1,900 year-old section of Hadrian’s Wall discovered under busy Newcastle street
A section of Hadrian’s Wall has been uncovered on West Road, just outside of Newcastle city centre.
The 1,900-year-old discovery was made by workers from Northumbrian Water following routine work.
While carrying out the work, a team from Northumbrian Water discovered a three-metre long stretch of the wall.
This section is believed to have been from an early phase of the wall’s development, as it was constructed with larger blocks of stone rather than smaller pieces like the later parts of the wall.
Project Manager for Northumbrian Water, Graeme Ridley, said: “It is amazing that we have been able to make this brilliant discovery, and we are glad to be working with Archaeological Research Services to make sure that it is properly protected going forwards.
“This is an incredibly special part of North East heritage and we are honoured to be a part of it.”
“We are still have completed work in the area and this vital work is being carried out in order to futureproof our water supplies and ensure that our customers continue to receive excellent and high-quality tap water.”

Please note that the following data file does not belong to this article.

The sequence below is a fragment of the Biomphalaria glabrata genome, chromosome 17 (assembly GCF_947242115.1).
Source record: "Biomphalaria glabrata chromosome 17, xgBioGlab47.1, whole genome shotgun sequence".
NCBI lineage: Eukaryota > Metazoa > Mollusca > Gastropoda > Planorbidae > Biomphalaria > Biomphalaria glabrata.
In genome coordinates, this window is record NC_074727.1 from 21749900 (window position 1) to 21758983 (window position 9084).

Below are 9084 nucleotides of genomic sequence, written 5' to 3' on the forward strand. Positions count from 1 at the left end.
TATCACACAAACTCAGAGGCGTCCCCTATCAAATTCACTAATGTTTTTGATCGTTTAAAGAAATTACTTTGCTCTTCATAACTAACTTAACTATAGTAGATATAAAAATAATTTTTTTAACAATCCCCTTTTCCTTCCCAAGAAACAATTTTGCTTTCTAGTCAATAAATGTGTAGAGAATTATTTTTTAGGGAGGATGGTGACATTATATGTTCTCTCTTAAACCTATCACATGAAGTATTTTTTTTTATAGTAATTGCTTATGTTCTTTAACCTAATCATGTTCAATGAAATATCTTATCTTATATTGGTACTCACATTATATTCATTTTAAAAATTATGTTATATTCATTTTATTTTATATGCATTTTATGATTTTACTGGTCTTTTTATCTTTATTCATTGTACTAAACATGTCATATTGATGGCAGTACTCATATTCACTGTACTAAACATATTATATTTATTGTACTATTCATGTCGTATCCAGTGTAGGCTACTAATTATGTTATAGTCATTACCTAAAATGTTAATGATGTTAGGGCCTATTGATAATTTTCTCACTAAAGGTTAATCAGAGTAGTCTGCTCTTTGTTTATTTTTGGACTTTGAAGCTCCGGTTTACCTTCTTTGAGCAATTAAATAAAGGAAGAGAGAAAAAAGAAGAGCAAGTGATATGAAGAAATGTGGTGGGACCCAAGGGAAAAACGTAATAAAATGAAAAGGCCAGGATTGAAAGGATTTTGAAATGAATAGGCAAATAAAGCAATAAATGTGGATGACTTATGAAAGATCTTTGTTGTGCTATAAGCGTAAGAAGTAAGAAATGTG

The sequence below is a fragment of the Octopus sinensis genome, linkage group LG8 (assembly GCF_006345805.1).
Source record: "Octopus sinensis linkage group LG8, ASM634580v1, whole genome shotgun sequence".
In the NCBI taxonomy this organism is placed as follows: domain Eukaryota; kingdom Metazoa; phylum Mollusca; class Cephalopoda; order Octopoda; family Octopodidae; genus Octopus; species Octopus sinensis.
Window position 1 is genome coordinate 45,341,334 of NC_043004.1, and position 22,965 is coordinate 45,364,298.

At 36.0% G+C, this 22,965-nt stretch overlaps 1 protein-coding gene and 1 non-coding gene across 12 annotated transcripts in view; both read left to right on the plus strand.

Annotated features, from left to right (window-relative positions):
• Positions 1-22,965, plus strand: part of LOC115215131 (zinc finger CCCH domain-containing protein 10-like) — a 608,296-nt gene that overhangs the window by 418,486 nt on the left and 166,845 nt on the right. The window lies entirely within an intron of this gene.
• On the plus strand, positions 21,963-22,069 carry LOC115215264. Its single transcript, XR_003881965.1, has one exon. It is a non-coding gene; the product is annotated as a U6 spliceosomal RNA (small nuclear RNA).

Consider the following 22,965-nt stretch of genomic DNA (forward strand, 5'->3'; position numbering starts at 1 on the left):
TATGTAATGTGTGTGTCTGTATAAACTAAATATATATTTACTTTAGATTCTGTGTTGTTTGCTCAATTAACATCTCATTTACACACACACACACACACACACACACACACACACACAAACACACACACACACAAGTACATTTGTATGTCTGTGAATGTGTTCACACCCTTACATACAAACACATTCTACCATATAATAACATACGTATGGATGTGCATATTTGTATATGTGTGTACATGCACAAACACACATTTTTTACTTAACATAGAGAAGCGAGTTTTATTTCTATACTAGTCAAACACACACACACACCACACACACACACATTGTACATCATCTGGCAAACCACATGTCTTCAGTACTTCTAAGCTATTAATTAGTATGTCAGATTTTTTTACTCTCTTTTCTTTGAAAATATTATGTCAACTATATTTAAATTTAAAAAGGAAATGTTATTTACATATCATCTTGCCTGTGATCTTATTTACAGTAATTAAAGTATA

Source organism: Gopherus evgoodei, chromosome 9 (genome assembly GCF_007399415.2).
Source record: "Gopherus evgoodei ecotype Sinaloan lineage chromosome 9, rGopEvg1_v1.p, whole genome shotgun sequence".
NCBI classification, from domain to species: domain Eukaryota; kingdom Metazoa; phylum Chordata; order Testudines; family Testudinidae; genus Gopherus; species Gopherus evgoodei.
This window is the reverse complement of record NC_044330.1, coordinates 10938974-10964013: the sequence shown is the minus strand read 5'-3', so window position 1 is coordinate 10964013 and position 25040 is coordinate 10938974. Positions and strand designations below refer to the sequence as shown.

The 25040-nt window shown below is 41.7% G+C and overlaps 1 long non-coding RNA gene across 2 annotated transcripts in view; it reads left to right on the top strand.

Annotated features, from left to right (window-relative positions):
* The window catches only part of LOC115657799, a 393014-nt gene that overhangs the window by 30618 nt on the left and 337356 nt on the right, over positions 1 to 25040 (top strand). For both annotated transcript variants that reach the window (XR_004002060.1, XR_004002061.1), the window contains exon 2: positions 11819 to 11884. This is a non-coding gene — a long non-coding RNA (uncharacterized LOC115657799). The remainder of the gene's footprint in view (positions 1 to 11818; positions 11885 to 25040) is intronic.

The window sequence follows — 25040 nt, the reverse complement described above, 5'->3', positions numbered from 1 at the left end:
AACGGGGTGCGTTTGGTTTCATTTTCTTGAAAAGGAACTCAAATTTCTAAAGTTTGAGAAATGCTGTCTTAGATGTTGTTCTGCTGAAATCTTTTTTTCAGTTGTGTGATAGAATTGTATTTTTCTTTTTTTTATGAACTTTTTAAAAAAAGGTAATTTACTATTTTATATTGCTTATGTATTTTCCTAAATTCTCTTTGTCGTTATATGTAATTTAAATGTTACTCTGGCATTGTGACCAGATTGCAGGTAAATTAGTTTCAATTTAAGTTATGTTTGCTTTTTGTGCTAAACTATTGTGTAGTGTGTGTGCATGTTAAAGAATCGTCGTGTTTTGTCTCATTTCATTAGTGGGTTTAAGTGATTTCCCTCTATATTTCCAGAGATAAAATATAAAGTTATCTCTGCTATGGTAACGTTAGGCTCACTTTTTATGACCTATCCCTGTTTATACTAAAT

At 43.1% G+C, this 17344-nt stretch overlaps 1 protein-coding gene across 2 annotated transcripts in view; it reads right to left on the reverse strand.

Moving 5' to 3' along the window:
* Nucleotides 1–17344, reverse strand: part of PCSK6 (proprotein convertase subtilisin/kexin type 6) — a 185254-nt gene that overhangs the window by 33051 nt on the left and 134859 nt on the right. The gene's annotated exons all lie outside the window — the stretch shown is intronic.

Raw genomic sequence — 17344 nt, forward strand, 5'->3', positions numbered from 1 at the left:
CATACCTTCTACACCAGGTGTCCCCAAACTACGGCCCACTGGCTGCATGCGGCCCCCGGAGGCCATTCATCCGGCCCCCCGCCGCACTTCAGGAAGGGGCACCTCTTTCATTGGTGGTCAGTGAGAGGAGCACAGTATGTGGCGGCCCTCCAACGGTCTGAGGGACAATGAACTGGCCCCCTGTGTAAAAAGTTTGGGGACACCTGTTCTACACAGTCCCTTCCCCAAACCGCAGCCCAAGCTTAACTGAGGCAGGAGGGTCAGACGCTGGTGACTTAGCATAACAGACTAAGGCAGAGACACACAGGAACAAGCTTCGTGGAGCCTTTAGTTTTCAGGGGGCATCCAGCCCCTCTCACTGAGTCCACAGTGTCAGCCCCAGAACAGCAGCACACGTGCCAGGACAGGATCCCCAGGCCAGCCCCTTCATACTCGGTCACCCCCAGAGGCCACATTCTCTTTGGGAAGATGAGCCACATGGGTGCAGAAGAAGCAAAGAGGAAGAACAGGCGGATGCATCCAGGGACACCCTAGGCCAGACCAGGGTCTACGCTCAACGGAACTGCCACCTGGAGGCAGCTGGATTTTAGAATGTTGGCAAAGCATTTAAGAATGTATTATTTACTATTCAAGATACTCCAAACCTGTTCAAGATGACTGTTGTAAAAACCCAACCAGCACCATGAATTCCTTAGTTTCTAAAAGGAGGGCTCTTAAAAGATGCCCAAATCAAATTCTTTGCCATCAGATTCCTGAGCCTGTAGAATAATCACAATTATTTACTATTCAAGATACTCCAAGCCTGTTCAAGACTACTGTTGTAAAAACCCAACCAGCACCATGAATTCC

Philippa Hunter from Archaeological Research Services Ltd said: “Despite the route of Hadrian’s Wall being fairly well documented in this area of the city, it is always exciting when we encounter the wall’s remains and have the opportunity to learn more about this internationally significant site.
“This is particularly true in this instance where we believe that we uncovered part of the wall’s earliest phase. It is always a pleasure working closely with Northumbrian Water who take the preservation of archaeological remains such as these very seriously.”
Northumbrian Water have confirmed that the planned pipe-route of the water main could be angled to leave a buffer around the excavated trench.